Sara's Story: Realizing God's Love
Sara Weaver's mother and brother were both killed during the tragedy at Ruby Ridge in August 1992. During the first ten years following Ruby Ridge, she lived in a deep and dark depression and was ripe for a rock bottom experience. When she finally hit rock bottom, At that moment, she met Jesus for the first time.
Soon after building and moving into my new home, and having my son, I felt I had achieved what I thought would fill the hole in my heart and satisfy my craving for normalcy. At last, I thought I had the dream most of us spend our lives striving for and I was expecting to live “happily ever after”. Instead, I was brought crashing down into the reality that the dream house, the husband with the great job, the beautiful little boy I had been blessed with, were not enough. Even losing my sixty pounds of pregnancy weight and regaining my thin figure was not enough to make me smile. All of my “if only’s” had been met. “If only I can build myself a normal life”, “If only I can get moved into the new home”, If only I can lose the baby weight”. If only, if only, if only.” I ran out of “if only’s”, but still, the emptiness echoed inside. I was still depressed. I was still filled with anxiety about the unknown. I was still constantly worried about my son’s safety and losing another family member. I was still insecure about myself and my appearance. And, I was still lonely in a room full of people. I had everything on the outside going for me, but on the inside, I was dying. I was at the end of my rope, ready to let go.
One day, completely exasperated, the husband with the great job, put a pen and a piece of paper in front of me. “Sara.” He said. “Write down what will make you happy.” I looked at him and I looked at the paper and terror gripped me. I had nothing to write. I was a writer and there was nothing I could think of to write down. This confirmed what I had come to believe. That there was something dreadfully wrong with me. That I was broken and I didn’t have the glue to put myself back together.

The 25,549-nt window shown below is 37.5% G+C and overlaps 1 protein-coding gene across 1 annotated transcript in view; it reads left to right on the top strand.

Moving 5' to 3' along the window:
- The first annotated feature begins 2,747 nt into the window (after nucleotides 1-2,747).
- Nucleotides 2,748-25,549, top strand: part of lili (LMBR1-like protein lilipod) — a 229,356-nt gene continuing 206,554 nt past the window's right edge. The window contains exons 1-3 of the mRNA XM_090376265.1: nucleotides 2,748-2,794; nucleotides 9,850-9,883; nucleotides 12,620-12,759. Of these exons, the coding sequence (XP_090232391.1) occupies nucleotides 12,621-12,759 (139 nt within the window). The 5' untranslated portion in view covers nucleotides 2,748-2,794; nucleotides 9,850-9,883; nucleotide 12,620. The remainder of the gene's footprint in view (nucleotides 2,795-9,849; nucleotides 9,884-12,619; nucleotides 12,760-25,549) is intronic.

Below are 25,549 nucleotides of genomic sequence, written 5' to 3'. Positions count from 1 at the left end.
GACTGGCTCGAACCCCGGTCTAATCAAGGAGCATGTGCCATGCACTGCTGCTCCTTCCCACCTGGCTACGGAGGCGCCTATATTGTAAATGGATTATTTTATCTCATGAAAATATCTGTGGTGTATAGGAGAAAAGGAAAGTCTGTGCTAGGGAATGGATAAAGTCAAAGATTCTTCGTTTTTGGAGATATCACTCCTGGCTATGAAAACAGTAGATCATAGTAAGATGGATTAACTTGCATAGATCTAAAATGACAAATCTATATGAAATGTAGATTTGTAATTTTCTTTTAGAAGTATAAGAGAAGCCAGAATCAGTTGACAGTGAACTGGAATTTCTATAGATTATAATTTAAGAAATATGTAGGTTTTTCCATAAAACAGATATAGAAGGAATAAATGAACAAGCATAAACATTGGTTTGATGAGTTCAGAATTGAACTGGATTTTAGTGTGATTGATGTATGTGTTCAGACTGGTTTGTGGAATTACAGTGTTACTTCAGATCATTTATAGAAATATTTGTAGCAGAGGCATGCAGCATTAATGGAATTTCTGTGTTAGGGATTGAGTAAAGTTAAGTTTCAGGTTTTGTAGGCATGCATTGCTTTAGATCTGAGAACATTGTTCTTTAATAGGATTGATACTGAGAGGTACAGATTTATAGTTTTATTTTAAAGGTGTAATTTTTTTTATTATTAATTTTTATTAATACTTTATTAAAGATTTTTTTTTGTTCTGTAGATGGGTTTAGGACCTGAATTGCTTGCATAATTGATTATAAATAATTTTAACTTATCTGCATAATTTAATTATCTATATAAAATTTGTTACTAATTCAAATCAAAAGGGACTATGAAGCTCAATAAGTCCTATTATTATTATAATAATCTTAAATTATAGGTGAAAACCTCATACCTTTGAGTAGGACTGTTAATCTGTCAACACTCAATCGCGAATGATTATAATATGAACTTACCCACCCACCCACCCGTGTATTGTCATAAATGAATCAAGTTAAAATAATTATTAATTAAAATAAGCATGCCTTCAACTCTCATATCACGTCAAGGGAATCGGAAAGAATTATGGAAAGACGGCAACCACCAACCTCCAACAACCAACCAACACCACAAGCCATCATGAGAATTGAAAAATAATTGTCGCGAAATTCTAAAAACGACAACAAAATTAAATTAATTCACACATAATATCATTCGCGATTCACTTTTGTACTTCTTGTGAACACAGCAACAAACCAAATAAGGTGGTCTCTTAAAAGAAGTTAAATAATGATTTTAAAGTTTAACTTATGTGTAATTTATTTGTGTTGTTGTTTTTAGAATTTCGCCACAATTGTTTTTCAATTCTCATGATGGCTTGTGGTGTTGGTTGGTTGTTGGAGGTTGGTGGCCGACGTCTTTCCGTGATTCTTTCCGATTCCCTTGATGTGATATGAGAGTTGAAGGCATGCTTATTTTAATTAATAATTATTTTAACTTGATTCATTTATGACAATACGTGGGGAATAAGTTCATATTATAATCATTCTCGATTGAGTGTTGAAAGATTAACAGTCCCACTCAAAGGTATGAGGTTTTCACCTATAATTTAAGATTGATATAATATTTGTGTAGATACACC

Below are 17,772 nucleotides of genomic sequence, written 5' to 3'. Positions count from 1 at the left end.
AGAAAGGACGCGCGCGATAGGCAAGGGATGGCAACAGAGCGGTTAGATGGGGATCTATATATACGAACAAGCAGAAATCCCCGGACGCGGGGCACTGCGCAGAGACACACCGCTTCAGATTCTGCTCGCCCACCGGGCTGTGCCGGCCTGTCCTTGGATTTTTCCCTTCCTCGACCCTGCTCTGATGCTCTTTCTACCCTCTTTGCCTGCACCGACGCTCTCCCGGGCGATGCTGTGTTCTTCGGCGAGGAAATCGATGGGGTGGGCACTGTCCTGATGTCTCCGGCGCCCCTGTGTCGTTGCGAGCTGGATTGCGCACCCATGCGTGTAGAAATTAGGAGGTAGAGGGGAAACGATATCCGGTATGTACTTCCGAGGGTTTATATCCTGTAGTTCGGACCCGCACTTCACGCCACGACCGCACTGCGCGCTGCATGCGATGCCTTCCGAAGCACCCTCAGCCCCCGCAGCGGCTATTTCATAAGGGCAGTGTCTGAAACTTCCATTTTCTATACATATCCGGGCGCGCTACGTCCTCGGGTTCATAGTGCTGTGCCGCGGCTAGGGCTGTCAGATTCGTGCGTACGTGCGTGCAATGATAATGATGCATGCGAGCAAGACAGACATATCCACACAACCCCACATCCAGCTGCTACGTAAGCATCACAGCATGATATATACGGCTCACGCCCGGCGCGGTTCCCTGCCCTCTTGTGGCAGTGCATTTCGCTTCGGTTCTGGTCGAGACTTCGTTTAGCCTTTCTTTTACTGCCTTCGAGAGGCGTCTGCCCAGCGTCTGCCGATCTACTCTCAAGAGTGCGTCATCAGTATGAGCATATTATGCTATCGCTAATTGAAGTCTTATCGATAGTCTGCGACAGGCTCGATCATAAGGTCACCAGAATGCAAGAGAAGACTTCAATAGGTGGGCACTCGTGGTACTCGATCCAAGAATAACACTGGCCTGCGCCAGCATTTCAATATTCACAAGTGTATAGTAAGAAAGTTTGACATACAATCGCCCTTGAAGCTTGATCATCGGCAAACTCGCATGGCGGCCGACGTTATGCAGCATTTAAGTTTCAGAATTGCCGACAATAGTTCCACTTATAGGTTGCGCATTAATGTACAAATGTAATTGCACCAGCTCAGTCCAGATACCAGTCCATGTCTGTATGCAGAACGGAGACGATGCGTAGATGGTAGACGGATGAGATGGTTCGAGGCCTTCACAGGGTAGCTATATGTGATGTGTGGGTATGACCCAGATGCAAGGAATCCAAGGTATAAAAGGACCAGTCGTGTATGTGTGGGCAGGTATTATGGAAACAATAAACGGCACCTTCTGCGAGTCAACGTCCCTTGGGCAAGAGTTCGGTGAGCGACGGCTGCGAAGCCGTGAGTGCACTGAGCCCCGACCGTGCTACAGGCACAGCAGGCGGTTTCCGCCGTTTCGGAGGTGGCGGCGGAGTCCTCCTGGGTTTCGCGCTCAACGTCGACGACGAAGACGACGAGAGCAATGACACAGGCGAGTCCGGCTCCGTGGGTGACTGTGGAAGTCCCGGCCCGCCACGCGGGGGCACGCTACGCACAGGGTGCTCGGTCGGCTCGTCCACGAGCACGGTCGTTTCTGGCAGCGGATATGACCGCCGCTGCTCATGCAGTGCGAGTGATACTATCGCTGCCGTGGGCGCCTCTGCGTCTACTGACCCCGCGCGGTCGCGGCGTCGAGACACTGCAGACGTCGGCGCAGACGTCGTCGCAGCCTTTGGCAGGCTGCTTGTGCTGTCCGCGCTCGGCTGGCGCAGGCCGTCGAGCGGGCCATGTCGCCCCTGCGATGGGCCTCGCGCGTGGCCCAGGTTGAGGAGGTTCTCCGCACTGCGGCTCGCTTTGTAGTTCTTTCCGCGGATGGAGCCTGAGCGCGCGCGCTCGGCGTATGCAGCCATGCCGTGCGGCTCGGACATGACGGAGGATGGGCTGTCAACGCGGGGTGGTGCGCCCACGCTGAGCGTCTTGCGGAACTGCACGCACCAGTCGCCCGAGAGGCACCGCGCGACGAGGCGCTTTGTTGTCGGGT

Mercifully, the God that I now know, the God that loves me and made me perfectly in His image, didn’t leave me there broken and alone. If He had, my ending might have been just another tragic story on the evening news. Another statistic chalked up to post partum depression, post traumatic stress disorder, or any one of the “posts” that had been the silent enemies lurking in the aftermath of tragedy and defining my life. No, He didn’t leave me. He came in the form of Maria. Maria was my best friend, before, during, and after the siege at Ruby Ridge. He came through her faith. He came through her conviction and boldness, her assurance of her own personal relationship with Him. “Sara.” She said. “I know Jesus Christ as my Lord and Savior.” I just looked at her, shocked and stunned into silence. Where had this come from? I was the one raised on religion. She had never had any form of it. The powerful words that had just about knocked me out of my chair, were delivered by the one person that I explicitly trusted to be completely straight forward with me. Those words dogged me for the next few months, ringing in my ears, tapping me on my shoulder, chipping away at my resolve to stay far from God.